It can also be used in parallel with the grid supply to store cheaper electricity off-peak and put the power back on the grid on-peak when electricity is higher priced.

    4. NGK has addressed the various safety and end-of-life recycling issues with their design and business plans. They’ve been working on the sodium sulfur battery technology since the ’80s.

    5. Efficiency is approximately 80% round-trip. Lithium Ion batteries have a higher efficiency, but they cost a lot more. Lead-acid has a much lower efficiency and lower energy per cubic foot. Inertial (flywheel) storage has a much lower energy density, but has decent power density, and excels at frequency regulation where it is constantly switching between charging & discharging.

    6. It’s a sad state of affairs when Mexico has a more reliable electricity supply than Texas. Obviously, Presidio is an exceptional case, but still…

  9. joshgoes April 15, 2010 at 10:20 am

    mzedeler: Don’t be so harsh – the author just copy-pasted that portion from Popsci :-) . I think what that mashup of units is supposed to mean is “can PROVIDE four megawatts of power for up to eight hours”, which sounds pretty good to me.

    Also, do we really need FIVE (5) separate links to the same Popsci article? Maybe a wikipedia link with an explanation about how this is a really good application for this type of battery might have helped.

  10. caspianhiro April 8, 2010 at 11:03 am

    Some clarifications for y’all. The Public Utility Commission is the state entity that regulates all utilities (and of course trains!?) in Texas. They also regulate what the power transmission company can charge the power generation company.

    Texas has its own power grid, separate from the East and West power grids.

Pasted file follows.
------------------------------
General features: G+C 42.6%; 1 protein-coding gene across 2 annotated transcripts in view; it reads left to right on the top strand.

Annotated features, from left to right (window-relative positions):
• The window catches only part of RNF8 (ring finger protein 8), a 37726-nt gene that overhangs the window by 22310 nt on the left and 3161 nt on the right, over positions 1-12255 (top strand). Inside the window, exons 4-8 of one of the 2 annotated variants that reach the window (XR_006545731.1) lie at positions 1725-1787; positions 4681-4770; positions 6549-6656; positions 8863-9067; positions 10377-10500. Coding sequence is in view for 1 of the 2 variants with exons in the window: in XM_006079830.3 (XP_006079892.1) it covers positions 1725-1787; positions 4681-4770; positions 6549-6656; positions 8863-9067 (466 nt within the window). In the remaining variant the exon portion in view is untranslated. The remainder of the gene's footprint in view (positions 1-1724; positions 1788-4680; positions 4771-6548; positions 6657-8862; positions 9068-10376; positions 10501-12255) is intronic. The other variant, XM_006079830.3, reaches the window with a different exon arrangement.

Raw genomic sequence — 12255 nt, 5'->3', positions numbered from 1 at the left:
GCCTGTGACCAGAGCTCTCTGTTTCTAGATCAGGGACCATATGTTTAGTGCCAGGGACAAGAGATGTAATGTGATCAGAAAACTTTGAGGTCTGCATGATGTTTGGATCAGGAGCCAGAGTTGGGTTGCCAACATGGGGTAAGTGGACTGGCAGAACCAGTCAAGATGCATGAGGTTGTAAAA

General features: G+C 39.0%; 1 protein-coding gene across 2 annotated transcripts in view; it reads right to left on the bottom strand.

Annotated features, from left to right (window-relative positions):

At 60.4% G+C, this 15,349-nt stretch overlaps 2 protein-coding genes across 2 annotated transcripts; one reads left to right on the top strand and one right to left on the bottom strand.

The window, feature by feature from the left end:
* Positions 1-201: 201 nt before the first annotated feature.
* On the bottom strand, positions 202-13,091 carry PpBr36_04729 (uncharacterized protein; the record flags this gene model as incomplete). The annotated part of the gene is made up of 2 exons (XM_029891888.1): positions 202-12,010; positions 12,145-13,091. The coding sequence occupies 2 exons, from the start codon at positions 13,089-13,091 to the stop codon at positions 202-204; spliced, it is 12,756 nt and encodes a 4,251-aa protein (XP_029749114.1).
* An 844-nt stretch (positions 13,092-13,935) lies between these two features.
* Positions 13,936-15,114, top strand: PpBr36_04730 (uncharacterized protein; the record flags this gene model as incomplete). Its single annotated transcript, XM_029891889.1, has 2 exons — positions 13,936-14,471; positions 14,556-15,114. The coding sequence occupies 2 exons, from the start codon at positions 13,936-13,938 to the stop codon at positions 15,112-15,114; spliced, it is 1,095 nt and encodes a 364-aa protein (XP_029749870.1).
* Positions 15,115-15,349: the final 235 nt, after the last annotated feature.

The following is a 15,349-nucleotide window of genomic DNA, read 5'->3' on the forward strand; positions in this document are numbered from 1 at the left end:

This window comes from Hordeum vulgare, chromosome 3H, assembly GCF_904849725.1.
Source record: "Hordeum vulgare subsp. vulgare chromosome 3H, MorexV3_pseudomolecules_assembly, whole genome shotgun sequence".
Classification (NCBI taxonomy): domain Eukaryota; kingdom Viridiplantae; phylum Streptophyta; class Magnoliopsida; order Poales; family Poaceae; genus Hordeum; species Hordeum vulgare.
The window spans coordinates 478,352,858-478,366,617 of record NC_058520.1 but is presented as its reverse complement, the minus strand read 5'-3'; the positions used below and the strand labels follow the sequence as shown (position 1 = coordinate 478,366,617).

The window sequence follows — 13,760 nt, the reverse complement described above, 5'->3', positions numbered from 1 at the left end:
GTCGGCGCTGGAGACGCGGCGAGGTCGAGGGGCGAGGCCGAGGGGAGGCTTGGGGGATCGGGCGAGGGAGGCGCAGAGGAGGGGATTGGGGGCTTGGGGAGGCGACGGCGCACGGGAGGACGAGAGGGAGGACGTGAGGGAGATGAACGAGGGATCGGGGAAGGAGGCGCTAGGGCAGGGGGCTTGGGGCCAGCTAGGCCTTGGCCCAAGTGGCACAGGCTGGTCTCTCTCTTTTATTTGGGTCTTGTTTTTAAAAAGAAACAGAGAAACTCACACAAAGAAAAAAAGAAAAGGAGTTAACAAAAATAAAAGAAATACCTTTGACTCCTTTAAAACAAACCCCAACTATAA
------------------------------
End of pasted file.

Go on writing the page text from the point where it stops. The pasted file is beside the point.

Texas lets consumers choose their energy company, but power transmission is still a monopoly. In order to own a transmission monopoly, the company has to provide power distribution to ALL of the residents in its area.

    Presidio needed new power lines at a cost about $60 million, or can use this battery as a stop-gap measure, possibly allowing the utility to *never* have to upgrade the lines. So, spend $25 million now, and then maybe save $60 million later, or spend $60 million that you didn’t budget now. Much easier to defer the decision. Also, the article isn’t clear, but would it have to also upgrade the existing line?

    It’s more complicated that this, but this is a comment in a blog.
    “Power to Choose” explains generation vs distribution…sort of
    Electric Regulatory Council of Texas essentially a state-owned corporation that manages the energy market and Texas energy grid.

  11. Majken April 7, 2010 at 2:51 pm

    You can’t just make up numbers to prove your point has a lot of information about the benefits of these types of batteries as well as the lifespan – 15 years

    Besides that you didn’t factor in the other costs:

    how much do the blackouts cost the community? There’s surely lost business for one, extra maintenance no doubt.
    How much did the alternatives cost? Given the current grid system there aren’t many alternatives. Building a smart grid is certainly going to be a lot more expensive as it has to be done for the whole country.

    Construction costs aren’t the same as operating costs. Will it cost the same amount every time the battery needs to be replaced or is there a first time premium that is offset later.

    Does having the battery allow the town to sell electricity back to the grid? What’s the projected population growth?

    Who’s going to pay? The town is probably going to pay for it through property taxes.

  12. David R. April 7, 2010 at 2:31 pm

    It says the electric company bought it in the article.

    “US. Electric Transmission Texas ponied up $25 million to build the battery, ”


  13. Variable April 7, 2010 at 1:06 pm

    Cost – $25,000,000
    Population: 4,167
    $5999.52 per person.
    I do not know about this kind of battery but a lead-acid lasts 5 years (in my car) so lets use that…
    $6000 over 5 years
    $1200 a year (per resident)
    $100 a month (per resident) House with 4 people $400 a month.
    Sounds like a GREAT investment….. WHO will pay for this? Probably all of U.S.

  14. Moish April 7, 2010 at 10:25 am

    How does the battery compare with inertial storage (flywheels)?
    Safety? (as they say in Texas, “Keep your powder and sodium dry”)

  15. AllenFromTexas April 7, 2010 at 9:30 am

    That solar panel picture ain’t Presidio. Note the hill in the background. And the buildings. Ever been to Presido? This aint’ it.

  16. mzedeler April 7, 2010 at 3:31 am

    “The giant sodium sulfur powerhouse, which is literally the size of a house, can store four megawatts of power for up to eight hours.”

    Sorry, but thats meaningless.